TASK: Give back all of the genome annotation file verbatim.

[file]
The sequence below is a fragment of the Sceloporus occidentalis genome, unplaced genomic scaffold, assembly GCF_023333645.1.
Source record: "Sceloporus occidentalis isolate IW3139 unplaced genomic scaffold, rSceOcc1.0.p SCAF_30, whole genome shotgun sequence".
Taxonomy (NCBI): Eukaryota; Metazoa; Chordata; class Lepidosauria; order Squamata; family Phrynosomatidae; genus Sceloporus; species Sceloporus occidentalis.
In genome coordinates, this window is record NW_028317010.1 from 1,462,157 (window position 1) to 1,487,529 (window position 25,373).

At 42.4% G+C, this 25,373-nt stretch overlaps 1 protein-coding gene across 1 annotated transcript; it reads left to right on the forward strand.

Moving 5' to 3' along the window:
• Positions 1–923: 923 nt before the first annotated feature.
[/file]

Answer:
The sequence below is a fragment of the Sceloporus occidentalis genome, unplaced genomic scaffold, assembly GCF_023333645.1.
Source record: "Sceloporus occidentalis isolate IW3139 unplaced genomic scaffold, rSceOcc1.0.p SCAF_30, whole genome shotgun sequence".
Taxonomy (NCBI): Eukaryota; Metazoa; Chordata; class Lepidosauria; order Squamata; family Phrynosomatidae; genus Sceloporus; species Sceloporus occidentalis.
In genome coordinates, this window is record NW_028317010.1 from 1,462,157 (window position 1) to 1,487,529 (window position 25,373).

At 42.4% G+C, this 25,373-nt stretch overlaps 1 protein-coding gene across 1 annotated transcript; it reads left to right on the forward strand.

Moving 5' to 3' along the window:
• Positions 1–923: 923 nt before the first annotated feature.